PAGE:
ENB Voices of America: in conversation with British Ballet Now and Then

Last weekend Julia, Libby and Rosie went to the closing night of Voices of America at Sadler’s Wells. After discussion and reading reviews of the first night performance, here are our thoughts.

There was a lot of publicity around Forsythe’s new work Playlist (Track 1,2), and the reviews emphasised the strength and skills of the company in their performance of it. What are your thoughts on this?

Over the past few years, it’s become clear to us that the company has been growing in strength and becoming very versatile in adapting to different styles. Rosie has written about this in our recent post The Rise & Rise of ENB: Style Matched by Substance. Therefore, it came as no surprise to us that the dancers were able to show off a lot of tricks and that they also worked cohesively as a group to give the performance its exuberant ambiance.

Libby thought that the dancers’ ability to work as group was particularly evident in the first work Fantastic Beings by Aszure Barton, where there was a collective energy between the dancers which united them. The unison sections evidenced precise movement and impressive timing that didn’t suffer from “over rehearsal” but rather remained fresh and vibrant.

 

Emma Byrne from the Evening Standard refers to Fantastic Beings as a “fantasy fairytale”. Did it strike you like that?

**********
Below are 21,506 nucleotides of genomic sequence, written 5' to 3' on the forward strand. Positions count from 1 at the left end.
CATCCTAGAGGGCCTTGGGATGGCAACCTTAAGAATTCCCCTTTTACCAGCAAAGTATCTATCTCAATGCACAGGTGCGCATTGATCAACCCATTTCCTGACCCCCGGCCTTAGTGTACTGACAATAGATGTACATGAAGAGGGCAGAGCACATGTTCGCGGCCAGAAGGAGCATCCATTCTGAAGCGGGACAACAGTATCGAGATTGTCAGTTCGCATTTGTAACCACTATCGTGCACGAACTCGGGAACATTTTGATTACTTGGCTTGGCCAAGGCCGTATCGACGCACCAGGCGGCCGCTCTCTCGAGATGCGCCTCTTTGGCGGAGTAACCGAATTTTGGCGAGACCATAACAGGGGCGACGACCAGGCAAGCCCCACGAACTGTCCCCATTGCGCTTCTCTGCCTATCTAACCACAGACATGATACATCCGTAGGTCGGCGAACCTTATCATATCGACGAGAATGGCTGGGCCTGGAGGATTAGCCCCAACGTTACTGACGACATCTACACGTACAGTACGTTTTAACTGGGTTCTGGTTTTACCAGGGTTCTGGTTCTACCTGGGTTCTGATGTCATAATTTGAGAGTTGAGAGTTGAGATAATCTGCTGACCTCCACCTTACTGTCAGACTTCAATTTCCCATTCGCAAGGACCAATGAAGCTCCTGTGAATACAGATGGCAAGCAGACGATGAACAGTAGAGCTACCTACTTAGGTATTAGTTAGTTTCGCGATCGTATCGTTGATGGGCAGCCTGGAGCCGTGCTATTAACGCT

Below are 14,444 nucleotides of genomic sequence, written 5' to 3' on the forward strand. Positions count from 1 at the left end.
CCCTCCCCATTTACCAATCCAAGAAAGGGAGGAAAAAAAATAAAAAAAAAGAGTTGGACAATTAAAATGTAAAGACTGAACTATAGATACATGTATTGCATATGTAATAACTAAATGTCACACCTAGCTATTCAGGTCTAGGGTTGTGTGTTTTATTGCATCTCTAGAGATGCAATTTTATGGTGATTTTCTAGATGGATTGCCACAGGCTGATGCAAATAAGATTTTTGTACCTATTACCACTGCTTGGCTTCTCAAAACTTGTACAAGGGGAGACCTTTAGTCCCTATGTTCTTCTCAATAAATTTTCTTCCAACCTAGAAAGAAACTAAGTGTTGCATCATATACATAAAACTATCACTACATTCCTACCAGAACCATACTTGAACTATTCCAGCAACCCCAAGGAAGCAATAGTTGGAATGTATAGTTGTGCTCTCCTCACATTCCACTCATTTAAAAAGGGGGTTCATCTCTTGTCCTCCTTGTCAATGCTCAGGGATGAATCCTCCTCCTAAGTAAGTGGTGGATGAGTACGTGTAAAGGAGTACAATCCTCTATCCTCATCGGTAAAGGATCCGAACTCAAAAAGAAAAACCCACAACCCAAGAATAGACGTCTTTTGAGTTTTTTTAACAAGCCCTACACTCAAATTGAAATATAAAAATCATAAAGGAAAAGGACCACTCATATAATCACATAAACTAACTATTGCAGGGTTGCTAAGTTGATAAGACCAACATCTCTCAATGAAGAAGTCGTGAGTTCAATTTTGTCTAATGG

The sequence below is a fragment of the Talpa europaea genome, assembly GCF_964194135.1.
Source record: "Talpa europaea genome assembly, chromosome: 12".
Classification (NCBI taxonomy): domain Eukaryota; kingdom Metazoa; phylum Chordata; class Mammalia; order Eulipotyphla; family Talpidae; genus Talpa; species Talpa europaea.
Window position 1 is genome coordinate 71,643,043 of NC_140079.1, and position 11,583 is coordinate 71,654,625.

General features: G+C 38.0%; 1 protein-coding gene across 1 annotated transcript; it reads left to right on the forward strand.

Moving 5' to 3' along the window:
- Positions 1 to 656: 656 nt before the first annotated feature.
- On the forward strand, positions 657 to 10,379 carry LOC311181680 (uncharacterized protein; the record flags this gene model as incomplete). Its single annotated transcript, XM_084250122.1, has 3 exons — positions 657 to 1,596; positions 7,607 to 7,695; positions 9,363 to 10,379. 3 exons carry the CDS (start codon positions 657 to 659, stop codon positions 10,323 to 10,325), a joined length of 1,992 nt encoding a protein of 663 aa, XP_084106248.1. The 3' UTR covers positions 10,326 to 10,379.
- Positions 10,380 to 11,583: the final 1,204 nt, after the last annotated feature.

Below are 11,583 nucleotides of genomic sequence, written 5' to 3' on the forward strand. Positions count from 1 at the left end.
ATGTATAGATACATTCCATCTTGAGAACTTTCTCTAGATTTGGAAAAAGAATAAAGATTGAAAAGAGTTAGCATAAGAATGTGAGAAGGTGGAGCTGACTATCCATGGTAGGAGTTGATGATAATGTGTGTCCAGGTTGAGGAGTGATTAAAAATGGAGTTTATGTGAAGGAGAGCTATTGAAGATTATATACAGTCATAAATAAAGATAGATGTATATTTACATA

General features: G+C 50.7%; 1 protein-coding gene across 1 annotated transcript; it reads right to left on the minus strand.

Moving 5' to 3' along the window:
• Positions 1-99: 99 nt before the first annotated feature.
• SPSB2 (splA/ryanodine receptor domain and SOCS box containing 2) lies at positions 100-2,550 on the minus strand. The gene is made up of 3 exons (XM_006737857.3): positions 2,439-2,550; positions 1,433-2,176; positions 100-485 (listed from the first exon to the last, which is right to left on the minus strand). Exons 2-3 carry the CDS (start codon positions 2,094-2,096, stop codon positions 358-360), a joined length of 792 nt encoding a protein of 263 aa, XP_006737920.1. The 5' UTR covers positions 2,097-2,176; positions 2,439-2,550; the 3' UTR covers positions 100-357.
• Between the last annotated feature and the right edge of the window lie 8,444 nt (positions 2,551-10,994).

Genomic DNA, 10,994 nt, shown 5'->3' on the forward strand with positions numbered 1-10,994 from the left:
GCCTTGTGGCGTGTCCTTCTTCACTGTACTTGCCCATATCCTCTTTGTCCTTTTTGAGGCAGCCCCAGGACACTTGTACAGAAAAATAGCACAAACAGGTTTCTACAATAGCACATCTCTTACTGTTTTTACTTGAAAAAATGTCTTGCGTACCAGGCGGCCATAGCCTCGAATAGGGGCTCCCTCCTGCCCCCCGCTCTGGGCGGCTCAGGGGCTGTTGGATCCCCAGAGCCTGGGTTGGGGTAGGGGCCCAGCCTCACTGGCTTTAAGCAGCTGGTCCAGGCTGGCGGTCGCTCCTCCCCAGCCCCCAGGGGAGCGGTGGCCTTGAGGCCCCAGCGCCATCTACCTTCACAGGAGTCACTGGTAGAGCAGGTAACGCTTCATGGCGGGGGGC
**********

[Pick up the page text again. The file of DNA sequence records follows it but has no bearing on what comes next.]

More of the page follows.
Yes, absolutely! It reminded Julia of watching Disney films as a child with all the stars in the backdrop, the glittery and magical feel in the music, and the black creatures creeping across the stage. For Rosie, in contrast to its first showing as the closing work of She Said in 2016, this worked much better as an opening piece, due to its fragmented, less climatic structure.

In fact, Jann Parry from DanceTabs comments on this saying “there’s no apparent structure, other than one quirky number following another for a different combination of dancers. The music keeps promising dramatic climaxes that come to nothing”.

For us this means that as a whole evening there’s a sense of moving up to a satisfying climax of the final Forsythe piece Playlist (Track 1,2).

So are you saying that these climaxes are partially dependent on the music choices?

We are sure they are. The audience reaction to Playlist (Track 1,2) was particularly interesting. There was already a sense of anticipation because Forsythe had not choreographed for a British company for more than 20 years, and after the premiere an online video of Forsythe himself freestyling with the dancers increased the anticipatory excitement making it palpable in the theatre.

Playlist is beautifully crafted and easily legible in terms of spatial patterning, rhythm, and vocabulary, despite some examples of typical Forsythe deconstruction of classical lines and codified steps. This is Forsythe at his most buoyant. Rosie went to see it twice and found it as delightful the second time around as the first time, but not as intellectually engaging. On both occasions, however, the audience as whole were clearly enthralled from start to finish.